The message is loud and clear: California voters cast their ballots for a stronger economy and more jobs, and against higher taxes.
Of the dozen November 5 statewide ballot propositions that resulted from initiative petitions, half were labeled "job killers" by their opponents, a coalition of business and taxpayer groups. All but one was rejected.
According to a study by Spectrum Economics of Palo Alto, job losses from the initiatives could have ranged up to 664,000. The cumulative impact of the six ranged up to $11 billion a year -- the equivalent of more than doubling the state corporate income tax.
Proposition 217, the $700-million-a-year tax hike, was one of the job killers. It sought to retroactively and permanently raise taxes by restoring 10% and 11% top brackets for state income taxes, then tried to pass it off as just a little tax bite for the wealthy, who would hardly feel it.
Not so. Two-thirds of those who would file under those higher brackets have business income. They are small businesses, the job-providing investors in the state's economy.
For some, the 217 proponents' media blitz weeks before the general election was a catalyst for action. After listening to a radio spot promoting the tax-hike initiative, Howard "Ted" Greene, founder and chairman of Amylin Pharmaceuticals, Inc., in San Diego called offices of the California Taxpayers' Association, asking Cal-Tax how he could help defeat the measure.
"Prop. 217 just corks it for me," Greene said. "In five years, when my children are out of high school, I'm out of here." He said he would seek a state with a more hospitable business climate. He said his accountant told him he wasn't alone; that other clients were on the brink of fleeing California's ultra-progressive tax structure (even without Proposition 217, the top 10% of the taxpayers are paying two-thirds of the income tax collected in California).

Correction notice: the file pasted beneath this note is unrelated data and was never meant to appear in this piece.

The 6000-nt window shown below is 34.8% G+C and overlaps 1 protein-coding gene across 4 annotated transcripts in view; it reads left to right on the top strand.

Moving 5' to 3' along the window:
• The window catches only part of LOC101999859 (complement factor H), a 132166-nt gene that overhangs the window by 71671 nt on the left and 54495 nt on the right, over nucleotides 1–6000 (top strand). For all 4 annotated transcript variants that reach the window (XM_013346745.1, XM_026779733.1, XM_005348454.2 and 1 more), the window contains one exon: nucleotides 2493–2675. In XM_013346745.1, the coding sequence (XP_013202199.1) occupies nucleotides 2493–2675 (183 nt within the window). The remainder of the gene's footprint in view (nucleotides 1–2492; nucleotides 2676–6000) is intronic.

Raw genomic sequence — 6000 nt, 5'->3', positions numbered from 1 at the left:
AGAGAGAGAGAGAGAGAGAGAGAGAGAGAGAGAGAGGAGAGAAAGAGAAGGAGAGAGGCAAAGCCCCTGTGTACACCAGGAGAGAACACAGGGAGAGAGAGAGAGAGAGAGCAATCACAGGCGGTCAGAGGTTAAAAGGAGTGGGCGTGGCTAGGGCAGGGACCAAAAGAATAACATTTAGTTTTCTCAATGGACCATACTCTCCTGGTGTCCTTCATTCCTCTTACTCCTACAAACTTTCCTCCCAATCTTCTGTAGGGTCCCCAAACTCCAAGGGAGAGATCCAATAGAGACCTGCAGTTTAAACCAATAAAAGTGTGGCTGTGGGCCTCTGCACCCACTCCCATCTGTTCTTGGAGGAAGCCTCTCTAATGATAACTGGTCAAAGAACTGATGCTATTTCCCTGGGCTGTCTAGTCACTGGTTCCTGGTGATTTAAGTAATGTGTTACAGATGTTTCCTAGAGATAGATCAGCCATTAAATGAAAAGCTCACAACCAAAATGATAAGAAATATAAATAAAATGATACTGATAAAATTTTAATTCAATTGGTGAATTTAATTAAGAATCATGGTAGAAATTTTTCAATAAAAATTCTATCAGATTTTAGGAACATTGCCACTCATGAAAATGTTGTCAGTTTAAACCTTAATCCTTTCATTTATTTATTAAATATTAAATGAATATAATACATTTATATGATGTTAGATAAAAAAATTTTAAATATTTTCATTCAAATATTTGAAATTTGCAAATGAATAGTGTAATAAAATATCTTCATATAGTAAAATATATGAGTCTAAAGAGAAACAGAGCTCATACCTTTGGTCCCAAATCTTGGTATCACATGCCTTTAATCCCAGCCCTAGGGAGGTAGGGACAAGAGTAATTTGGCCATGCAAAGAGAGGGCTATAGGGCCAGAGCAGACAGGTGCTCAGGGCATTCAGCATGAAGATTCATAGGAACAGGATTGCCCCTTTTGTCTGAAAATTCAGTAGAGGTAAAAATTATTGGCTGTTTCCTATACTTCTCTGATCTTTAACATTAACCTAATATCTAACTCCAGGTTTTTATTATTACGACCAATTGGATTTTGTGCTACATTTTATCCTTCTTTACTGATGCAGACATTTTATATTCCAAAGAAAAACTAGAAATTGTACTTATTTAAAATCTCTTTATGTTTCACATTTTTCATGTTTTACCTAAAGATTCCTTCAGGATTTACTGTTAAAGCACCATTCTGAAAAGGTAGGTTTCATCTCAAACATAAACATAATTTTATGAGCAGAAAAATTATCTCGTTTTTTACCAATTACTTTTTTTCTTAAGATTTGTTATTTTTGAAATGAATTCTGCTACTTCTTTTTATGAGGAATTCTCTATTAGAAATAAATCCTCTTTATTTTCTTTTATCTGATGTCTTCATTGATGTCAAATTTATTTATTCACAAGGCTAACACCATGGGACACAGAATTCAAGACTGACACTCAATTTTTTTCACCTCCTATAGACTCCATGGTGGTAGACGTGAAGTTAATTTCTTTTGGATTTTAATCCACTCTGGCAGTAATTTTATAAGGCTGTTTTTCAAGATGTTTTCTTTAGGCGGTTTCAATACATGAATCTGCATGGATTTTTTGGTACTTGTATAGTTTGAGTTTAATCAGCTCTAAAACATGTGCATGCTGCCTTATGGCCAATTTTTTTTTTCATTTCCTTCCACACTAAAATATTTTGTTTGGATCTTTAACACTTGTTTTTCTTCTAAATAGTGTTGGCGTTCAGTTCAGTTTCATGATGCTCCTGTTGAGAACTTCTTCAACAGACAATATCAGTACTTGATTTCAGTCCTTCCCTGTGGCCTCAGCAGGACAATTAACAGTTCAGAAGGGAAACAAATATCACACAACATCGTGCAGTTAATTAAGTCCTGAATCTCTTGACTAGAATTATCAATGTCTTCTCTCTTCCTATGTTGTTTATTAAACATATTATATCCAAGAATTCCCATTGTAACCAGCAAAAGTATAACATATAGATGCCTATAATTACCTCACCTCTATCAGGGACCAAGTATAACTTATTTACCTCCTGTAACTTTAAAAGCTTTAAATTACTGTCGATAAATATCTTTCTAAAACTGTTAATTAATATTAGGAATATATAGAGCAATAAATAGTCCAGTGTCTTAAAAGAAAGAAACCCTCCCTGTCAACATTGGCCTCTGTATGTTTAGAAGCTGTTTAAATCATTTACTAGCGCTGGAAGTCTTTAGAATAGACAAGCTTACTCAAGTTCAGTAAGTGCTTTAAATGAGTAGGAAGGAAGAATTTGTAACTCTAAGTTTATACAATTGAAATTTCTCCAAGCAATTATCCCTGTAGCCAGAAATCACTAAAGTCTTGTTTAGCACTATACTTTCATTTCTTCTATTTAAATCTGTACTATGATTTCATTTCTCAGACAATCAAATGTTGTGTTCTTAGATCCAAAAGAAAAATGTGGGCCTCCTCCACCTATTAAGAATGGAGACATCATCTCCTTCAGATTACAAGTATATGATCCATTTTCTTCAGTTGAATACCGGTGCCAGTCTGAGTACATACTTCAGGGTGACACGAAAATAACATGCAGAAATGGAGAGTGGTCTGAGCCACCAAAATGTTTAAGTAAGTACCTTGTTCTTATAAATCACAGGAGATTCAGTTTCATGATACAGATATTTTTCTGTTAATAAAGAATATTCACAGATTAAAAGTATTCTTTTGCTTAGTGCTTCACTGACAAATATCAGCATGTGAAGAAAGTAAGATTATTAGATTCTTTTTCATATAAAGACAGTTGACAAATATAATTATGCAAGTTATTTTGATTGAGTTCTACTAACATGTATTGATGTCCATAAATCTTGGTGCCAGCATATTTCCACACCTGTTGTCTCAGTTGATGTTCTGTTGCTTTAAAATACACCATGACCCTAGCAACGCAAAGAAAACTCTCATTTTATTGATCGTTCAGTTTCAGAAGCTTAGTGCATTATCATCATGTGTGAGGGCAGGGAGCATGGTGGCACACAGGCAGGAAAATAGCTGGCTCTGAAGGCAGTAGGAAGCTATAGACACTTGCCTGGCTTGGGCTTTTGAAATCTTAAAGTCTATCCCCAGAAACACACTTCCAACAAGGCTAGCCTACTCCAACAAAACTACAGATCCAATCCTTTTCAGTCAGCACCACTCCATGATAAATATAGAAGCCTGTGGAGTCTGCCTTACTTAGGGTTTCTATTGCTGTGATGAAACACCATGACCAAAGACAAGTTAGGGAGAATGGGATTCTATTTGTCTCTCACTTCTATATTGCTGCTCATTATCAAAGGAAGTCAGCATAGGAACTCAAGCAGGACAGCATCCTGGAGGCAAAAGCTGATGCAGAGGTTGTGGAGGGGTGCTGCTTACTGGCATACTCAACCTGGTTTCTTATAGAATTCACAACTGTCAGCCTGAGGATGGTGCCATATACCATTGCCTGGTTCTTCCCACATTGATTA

He acknowledged that he could afford to pay a higher tax bill, but that was not the point. It was a matter of principle.
"If people of this state vote to penalize success, then I don't want to be here," he said.
A vote for 217, Greene said, was a "clear message to California's most successful citizens" that they should "take your money and your expertise to Seattle, Austin, or Fort Lauderdale." States of Washington, Texas and Florida do not have a personal income tax. He also listed a dozen states with marginal tax rates below those of California.
It also is significant for the future of the state's economy that other job-killer initiatives were defeated, including schemes to regulate health care (Props. 214 and 216), and to line the pockets of trial lawyers, including those who specialize in hit-and-run lawsuits against companies whose stock fluctuates in the volatile high-tech marketplace (Props. 207 and 211). Voters also lashed out against local governments that have raised taxes (sometimes disguised as fees) without putting the questions to voters, passing the Right to Vote on Taxes Act (Prop. 218).
California's economy dodged bullets fired by the so-called spending lobby and other interests on November 5. Pro-tax advocates of these schemes, including state and local government employee unions, trial lawyers, the teachers' association, and local government officials, should see this message from the electorate:
We want more jobs, not more taxes.